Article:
Two items in the news of late catch one’s attention for two different arcane reasons.
One is that attempt to launch the most powerful rocket ever to the moon: As the world watched, it was scrubbed for the second time, due to a fuel leak (again), on Saturday.
It’s interesting: NASA’s fascination with pagan goddesses and gods. “Artemis,” for example — the name of the troubled moon rocked — comes from Greek mythology, where Artemis is the goddess of the hunt, the wilderness, wild animals, nature, vegetation, childbirth, care of children, and chastity.
If that seems irrelevant as far as rocketry, consider that Artemis was heavily identified by “Selene” — the Moon — and “Hecate” — another Moon goddess — and was thus regarded, says the encyclopedia, as one of the most prominent lunar deities in mythology.
The goddess Diana, it seems, is her Roman equivalent.
At any rate — and here we come to real arcania — “Hecate” had power over heaven, the earth, and sea. The Encyclopedia Britannica informs us she also was the chief goddess presiding over magic and spells. Consider that rockets rely on solid fuel, which was largely invented by a devoted occultist named Jack Parsons, who performed rituals near the Jet Propulsion Laboratory (which he helped to found) before each launch.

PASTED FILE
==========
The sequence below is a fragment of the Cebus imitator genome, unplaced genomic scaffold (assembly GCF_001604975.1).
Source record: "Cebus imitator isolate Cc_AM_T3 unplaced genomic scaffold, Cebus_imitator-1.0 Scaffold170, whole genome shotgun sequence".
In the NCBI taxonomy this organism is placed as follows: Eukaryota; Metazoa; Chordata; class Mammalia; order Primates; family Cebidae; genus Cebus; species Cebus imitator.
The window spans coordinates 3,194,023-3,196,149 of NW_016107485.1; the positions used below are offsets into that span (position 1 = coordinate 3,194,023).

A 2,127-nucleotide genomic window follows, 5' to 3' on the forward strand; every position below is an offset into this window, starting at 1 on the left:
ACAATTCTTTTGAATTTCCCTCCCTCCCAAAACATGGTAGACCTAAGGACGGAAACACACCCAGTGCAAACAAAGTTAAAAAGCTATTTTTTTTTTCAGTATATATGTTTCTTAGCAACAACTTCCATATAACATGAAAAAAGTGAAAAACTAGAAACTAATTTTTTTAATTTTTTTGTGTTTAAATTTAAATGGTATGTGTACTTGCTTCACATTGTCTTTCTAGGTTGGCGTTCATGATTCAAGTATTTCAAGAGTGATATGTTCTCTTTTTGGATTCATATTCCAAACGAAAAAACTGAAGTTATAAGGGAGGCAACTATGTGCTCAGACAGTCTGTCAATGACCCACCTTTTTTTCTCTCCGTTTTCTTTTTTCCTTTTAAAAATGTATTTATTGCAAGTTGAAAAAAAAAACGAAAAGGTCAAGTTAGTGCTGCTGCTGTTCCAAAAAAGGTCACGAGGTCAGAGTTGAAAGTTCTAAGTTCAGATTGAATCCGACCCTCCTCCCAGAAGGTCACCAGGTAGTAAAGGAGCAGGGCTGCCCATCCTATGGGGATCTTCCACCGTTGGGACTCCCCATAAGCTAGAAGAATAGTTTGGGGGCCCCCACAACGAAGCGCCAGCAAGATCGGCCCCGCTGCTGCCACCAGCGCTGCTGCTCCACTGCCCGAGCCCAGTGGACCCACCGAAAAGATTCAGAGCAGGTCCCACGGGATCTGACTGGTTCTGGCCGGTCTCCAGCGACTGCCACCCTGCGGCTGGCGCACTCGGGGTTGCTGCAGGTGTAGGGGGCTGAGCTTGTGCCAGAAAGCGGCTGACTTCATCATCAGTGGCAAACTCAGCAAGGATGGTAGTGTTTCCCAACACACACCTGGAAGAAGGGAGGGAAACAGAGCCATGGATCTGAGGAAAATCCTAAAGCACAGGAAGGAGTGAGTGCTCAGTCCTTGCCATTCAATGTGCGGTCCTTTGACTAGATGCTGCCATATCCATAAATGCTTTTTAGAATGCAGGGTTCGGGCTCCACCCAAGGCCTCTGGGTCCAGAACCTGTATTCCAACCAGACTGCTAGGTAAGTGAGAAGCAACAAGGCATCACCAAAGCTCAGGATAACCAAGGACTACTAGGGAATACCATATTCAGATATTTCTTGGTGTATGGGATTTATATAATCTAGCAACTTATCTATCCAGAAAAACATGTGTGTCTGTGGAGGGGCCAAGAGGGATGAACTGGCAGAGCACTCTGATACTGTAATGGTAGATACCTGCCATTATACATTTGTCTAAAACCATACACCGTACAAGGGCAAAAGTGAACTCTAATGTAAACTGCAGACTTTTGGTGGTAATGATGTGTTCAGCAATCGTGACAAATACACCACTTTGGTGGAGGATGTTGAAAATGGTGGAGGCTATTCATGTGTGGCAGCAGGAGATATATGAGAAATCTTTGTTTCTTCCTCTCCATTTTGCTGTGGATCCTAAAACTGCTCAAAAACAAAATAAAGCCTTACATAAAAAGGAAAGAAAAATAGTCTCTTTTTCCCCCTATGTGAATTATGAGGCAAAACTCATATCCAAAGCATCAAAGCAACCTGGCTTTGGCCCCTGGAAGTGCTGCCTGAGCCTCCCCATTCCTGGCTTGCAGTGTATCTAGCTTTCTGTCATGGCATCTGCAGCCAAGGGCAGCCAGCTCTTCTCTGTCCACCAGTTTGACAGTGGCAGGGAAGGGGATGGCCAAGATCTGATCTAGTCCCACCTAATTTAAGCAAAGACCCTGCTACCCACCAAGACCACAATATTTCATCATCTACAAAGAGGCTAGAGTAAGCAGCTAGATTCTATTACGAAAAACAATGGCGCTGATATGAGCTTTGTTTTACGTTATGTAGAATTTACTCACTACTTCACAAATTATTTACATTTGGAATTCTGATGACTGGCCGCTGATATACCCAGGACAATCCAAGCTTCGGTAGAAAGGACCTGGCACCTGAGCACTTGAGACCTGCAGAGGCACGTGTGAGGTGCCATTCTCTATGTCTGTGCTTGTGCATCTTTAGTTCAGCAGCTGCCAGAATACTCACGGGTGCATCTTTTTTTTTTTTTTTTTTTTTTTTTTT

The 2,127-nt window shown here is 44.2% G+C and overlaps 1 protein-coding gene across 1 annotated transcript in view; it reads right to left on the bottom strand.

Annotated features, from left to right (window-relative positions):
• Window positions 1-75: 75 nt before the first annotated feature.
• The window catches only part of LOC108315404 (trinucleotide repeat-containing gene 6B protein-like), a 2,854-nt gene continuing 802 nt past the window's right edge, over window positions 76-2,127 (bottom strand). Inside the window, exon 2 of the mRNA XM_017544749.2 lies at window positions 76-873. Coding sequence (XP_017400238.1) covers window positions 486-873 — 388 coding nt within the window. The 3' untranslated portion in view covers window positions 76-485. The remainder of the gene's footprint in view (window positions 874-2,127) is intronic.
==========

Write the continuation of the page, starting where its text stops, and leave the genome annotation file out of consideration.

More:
And consider the other paganism rife in NASA nomenclature.
There was the Titan rocket (named for pre-Olympian gods). The entire moon program, we may recall, was called “Apollo,” one of the most important Greek gods, son of Zeus himself. There was also the NASA program called Mercury, after the messenger god.
The “Atlas” rocket? Named for the god who holds the universe aloft (portrayed in that statue at Rockefeller Center, right across Fifth Avenue from St. Patrick’s Cathedral).
So all of that is potentially — if only potentially — tenebrific. And then there were the first atomic bombs, which are the second issue.
Last month we remembered the devastation of Hiroshima and Nagasaki, and in so doing, the scientist Robert Oppenheimer, who was considered father of The Bomb. Asks a correspondent, “Have you seen J. Robert Oppenheimer’s chilling description where he says he thought of the Hindu ‘scripture’ from the Bhagavad Gita where a multi-armed demon says: ‘Now I am become death, the destroyer of worlds.‘”
Curious, how often paganism wends its way into our realm.